Watchdogs Support Bill Requiring Disclosure of LLC Beneficial Owners

A3484-A (Gallagher) / S995-B (Hoylman-Sigal)
Requires Disclosure of LLC Beneficial Owners
(“LLC Transparency Act”)

The LLC Transparency Act.

Section 1 states the name of the bill. 

Section 2 adds four new subdivisions to Limited Liability Company (LLC) Law §102 to provide that “beneficial owner,” “initial report,” “reporting company,” and “exempt company” have the same definitions as section 1010.380 in the Code of Federal Regulations, as well as that for references to LLCs beneficial owners, “limited liability company” will include foreign and authorized foreign LLCs where applicable.

Section 3 amends LLC Law §203(e)(6), (7) and (8) to require that documents be filed identifying LLC owners when an LLC is newly organized in New York State, and that exempt companies must indicate which exemptions they claim against their obligation to file an initial report.

Section 4 amends LLC Law §211(d), paragraphs 8, 9, and 10, and adds a new paragraph 11 to require that LLCs making amendments to their filings must also file a beneficial owner disclosure statement under a new §215 of the LLC Law.

Section 5 adds a new §215 to LLC Law to list information that must be disclosed by an LLC identifying its beneficial owners. This is the same information that must be filed with the federal government. For existing LLCs, beneficial owner disclosure is required by January 1, 2025.

Section 6 amends LLC Law §802(a), paragraphs 7 and 8, and adds a new paragraph 9 to require that for identifying foreign LLC owners, exempt companies provide a signed statement indicating which exemptions they are claiming against filing an initial report, and reporting companies identify beneficial owners of the foreign LLC.

Section 7 adds a new subdivision (c) to LLC Law §804 to require an amendment to the foreign LLC’s application for authority should any of the LLC’s beneficial owners change.

Section 8 adds a new §810 to LLC Law to list information that must be disclosed by a foreign LLC identifying its beneficial owners. This is the same information that must be filed with the federal government.

Section 9 adds a new §100-b to the Executive Law to require that the Department of State include in its business entity database the full legal name or names of each beneficial owner for every LLC and foreign LLC that is a reporting company.  The database shall also include information such as the business entity’s name, street address, and filing history. The section also establishes a waiver process for LLCs with “significant privacy interests,” which are listed in this section. The Department will assign each LLC beneficial owner a unique number and publish it in the department’s publicly searchable database for LLCs granted waivers.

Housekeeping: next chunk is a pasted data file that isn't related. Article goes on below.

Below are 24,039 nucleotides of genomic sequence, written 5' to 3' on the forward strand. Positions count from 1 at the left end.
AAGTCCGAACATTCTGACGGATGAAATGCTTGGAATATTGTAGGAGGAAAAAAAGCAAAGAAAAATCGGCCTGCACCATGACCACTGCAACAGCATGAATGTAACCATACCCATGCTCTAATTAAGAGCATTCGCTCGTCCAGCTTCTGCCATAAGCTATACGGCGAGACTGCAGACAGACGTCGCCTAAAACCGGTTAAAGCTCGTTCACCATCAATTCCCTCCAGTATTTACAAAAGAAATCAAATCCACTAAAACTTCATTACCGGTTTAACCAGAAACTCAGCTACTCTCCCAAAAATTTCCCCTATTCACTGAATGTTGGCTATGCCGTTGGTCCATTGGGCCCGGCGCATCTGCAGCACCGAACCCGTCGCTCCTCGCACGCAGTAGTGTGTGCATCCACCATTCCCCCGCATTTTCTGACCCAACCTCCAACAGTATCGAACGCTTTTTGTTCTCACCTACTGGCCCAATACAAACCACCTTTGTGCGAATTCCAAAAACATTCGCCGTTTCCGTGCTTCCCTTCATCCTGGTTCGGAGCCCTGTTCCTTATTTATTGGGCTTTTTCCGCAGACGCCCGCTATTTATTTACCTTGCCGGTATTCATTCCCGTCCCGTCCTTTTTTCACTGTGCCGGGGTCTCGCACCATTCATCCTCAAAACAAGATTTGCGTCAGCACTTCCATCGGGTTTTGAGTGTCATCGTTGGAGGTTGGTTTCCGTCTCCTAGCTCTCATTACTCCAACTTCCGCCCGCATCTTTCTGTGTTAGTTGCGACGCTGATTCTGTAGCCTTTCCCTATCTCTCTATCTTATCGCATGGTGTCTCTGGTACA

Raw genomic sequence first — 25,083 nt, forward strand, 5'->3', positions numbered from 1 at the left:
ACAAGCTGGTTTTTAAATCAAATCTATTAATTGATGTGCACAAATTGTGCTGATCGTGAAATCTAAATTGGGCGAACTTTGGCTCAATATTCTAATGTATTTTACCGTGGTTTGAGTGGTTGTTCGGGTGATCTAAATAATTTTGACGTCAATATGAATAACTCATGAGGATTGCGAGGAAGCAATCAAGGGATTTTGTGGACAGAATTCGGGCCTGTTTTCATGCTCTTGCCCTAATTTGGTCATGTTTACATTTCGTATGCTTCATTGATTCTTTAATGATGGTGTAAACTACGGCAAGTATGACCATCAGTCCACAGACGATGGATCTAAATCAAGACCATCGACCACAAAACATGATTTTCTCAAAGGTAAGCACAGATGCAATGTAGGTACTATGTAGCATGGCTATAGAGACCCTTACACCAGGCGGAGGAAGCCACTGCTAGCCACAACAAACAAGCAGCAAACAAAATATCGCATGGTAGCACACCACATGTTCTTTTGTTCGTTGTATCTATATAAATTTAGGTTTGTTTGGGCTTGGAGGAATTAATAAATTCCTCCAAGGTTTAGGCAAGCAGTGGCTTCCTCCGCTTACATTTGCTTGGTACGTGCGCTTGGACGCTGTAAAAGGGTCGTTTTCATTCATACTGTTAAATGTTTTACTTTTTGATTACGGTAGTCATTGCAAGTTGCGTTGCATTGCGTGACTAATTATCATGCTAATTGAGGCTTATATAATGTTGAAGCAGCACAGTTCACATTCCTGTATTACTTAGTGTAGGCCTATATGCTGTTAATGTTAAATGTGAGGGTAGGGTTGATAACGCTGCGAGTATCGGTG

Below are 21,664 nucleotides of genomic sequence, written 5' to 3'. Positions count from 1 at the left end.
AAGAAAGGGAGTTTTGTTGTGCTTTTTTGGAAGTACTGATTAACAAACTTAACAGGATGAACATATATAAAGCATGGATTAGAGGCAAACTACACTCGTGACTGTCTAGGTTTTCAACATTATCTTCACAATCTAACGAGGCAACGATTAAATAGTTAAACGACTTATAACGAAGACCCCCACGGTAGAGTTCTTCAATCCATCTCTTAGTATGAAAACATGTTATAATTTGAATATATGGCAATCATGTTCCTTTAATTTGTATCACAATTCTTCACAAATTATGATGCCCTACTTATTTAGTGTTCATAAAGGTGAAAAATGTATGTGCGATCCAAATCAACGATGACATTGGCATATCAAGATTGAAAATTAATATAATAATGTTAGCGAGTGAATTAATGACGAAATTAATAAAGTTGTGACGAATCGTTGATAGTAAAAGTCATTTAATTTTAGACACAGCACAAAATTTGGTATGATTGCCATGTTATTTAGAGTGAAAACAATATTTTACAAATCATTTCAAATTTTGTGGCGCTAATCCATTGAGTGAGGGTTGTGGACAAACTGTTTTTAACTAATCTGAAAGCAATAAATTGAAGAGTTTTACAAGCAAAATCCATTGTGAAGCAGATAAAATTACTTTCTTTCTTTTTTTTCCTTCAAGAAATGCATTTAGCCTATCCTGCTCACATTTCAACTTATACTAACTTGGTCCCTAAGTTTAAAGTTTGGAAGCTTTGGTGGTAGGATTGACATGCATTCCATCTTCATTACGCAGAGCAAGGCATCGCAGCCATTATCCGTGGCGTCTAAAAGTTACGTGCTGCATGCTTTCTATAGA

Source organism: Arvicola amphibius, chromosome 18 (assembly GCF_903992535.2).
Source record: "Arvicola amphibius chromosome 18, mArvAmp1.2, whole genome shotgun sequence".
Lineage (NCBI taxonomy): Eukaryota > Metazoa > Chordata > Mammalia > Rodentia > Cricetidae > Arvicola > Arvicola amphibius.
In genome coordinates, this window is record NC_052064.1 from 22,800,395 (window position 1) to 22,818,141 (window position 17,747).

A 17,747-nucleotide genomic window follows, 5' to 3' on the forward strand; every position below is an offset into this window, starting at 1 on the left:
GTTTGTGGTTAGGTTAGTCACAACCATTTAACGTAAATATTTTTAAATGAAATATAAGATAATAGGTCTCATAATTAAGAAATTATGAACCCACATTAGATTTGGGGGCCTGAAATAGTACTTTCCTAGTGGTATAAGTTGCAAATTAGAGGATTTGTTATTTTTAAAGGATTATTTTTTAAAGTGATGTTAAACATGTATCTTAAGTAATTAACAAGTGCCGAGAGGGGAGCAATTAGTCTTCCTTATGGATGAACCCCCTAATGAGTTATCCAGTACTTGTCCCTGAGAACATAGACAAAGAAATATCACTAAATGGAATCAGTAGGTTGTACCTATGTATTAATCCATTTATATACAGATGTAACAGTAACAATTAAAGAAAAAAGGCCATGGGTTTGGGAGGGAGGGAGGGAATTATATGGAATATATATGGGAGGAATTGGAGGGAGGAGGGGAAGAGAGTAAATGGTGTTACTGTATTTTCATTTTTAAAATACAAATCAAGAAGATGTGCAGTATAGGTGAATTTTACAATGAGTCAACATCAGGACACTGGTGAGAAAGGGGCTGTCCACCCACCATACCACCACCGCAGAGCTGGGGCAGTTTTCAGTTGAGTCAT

Section 10 provides that the bill shall take effect 365 days after becoming law.

Our groups strongly support the LLC Transparency Act. New York Focus reported in May 2022 that LLCs still donate significant amounts to candidates for state office, with numerous LLCs exceeding the $5,000 contribution limit, and one donating nearly $40,000 to candidates in a single year. Because of weak enforcement by the Board of Elections, many LLCs making political contributions have not disclosed their owners as required by a change to the law in 2019.

Reporting in the New York Times has exposed how LLC “shell companies” can be a vehicle for money laundering. Earlier in 2022, as part of the Corporate Transparency Act, the US Justice Department published extensive new rules requiring the disclosure to the federal government of the beneficial owners of LLCs. These federal rules are intended to crack down on criminals that use shell companies to hide illegal funds. 

In 2016, the Treasury Department launched a program in Manhattan and Miami-Dade County that required disclosure of owners of LLCs selling or purchasing property worth more than $3 million. The findings of that report generated news coverage that helped inspire this legislation.

As the Treasury noted when publishing its new regulations

In its 2018 National Money Laundering Risk Assessment, and in its 2018 and 2020 National Strategies for Combating Terrorist and Other Illicit Financing (“2018 Illicit Financing Strategy” and “2020 Illicit Financing Strategy,” respectively), the Department of the Treasury discussed the money laundering risks inherent in the United States’ lack of a comprehensive beneficial ownership reporting regime. In the 2018 National Money Laundering Risk Assessment, Treasury highlighted a number of cases where shell and front companies were used in the United States to disguise funds generated in Medicare and Medicaid fraud, trade-based money laundering, or drug trafficking, among other crimes.

New York State should follow suit to ensure data on LLC ownership is available to local tax and law enforcement authorities. Opening up beneficial owners’ identity to the public will help government regulators and law enforcement bodies determine whether LLCs are being used to illegally move cash and dodge taxes.

We believe this bill provides a strong foundation for making the ownership of New York’s LLCs more transparent. We hope that in the future, the Legislature will go even further by establishing sharing of beneficial owner data between the NYS Departments of State and Taxation and Finance, and mechanisms for enforcing the law such as appropriate penalties. We also urge the Department of State to quickly publish this new beneficial owner data on, updating its active corporations data, as required by Executive Order 95 of 2013.

Click here to view this memo as a PDF.